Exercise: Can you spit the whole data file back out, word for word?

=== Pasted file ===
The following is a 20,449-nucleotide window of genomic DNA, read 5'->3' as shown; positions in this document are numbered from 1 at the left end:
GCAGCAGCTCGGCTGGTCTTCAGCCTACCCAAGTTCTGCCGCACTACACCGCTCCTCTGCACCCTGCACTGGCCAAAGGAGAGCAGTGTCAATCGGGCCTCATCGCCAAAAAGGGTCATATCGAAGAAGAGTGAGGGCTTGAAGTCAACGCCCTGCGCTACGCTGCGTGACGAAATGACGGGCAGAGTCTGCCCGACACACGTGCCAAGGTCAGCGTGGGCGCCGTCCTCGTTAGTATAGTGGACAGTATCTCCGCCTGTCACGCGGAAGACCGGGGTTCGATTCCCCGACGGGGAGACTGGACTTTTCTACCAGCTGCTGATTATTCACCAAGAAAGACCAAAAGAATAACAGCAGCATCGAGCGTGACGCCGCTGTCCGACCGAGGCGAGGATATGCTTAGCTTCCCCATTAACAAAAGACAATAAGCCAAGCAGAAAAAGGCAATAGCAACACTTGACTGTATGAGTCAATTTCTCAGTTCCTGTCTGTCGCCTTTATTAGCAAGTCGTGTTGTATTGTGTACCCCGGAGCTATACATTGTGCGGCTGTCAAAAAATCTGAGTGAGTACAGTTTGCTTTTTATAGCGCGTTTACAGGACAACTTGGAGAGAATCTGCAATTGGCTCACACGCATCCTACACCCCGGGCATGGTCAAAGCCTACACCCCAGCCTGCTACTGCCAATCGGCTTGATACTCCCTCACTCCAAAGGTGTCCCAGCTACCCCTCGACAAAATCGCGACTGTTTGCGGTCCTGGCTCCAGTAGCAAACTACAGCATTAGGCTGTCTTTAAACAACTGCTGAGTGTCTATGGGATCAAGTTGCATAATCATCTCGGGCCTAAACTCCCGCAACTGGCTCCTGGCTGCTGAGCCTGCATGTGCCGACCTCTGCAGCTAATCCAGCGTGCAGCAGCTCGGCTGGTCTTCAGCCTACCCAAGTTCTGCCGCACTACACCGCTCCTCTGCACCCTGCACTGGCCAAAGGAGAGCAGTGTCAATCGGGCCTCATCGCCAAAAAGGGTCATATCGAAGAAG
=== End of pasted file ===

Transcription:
The following is a 20,449-nucleotide window of genomic DNA, read 5'->3' as shown; positions in this document are numbered from 1 at the left end:
GCAGCAGCTCGGCTGGTCTTCAGCCTACCCAAGTTCTGCCGCACTACACCGCTCCTCTGCACCCTGCACTGGCCAAAGGAGAGCAGTGTCAATCGGGCCTCATCGCCAAAAAGGGTCATATCGAAGAAGAGTGAGGGCTTGAAGTCAACGCCCTGCGCTACGCTGCGTGACGAAATGACGGGCAGAGTCTGCCCGACACACGTGCCAAGGTCAGCGTGGGCGCCGTCCTCGTTAGTATAGTGGACAGTATCTCCGCCTGTCACGCGGAAGACCGGGGTTCGATTCCCCGACGGGGAGACTGGACTTTTCTACCAGCTGCTGATTATTCACCAAGAAAGACCAAAAGAATAACAGCAGCATCGAGCGTGACGCCGCTGTCCGACCGAGGCGAGGATATGCTTAGCTTCCCCATTAACAAAAGACAATAAGCCAAGCAGAAAAAGGCAATAGCAACACTTGACTGTATGAGTCAATTTCTCAGTTCCTGTCTGTCGCCTTTATTAGCAAGTCGTGTTGTATTGTGTACCCCGGAGCTATACATTGTGCGGCTGTCAAAAAATCTGAGTGAGTACAGTTTGCTTTTTATAGCGCGTTTACAGGACAACTTGGAGAGAATCTGCAATTGGCTCACACGCATCCTACACCCCGGGCATGGTCAAAGCCTACACCCCAGCCTGCTACTGCCAATCGGCTTGATACTCCCTCACTCCAAAGGTGTCCCAGCTACCCCTCGACAAAATCGCGACTGTTTGCGGTCCTGGCTCCAGTAGCAAACTACAGCATTAGGCTGTCTTTAAACAACTGCTGAGTGTCTATGGGATCAAGTTGCATAATCATCTCGGGCCTAAACTCCCGCAACTGGCTCCTGGCTGCTGAGCCTGCATGTGCCGACCTCTGCAGCTAATCCAGCGTGCAGCAGCTCGGCTGGTCTTCAGCCTACCCAAGTTCTGCCGCACTACACCGCTCCTCTGCACCCTGCACTGGCCAAAGGAGAGCAGTGTCAATCGGGCCTCATCGCCAAAAAGGGTCATATCGAAGAAG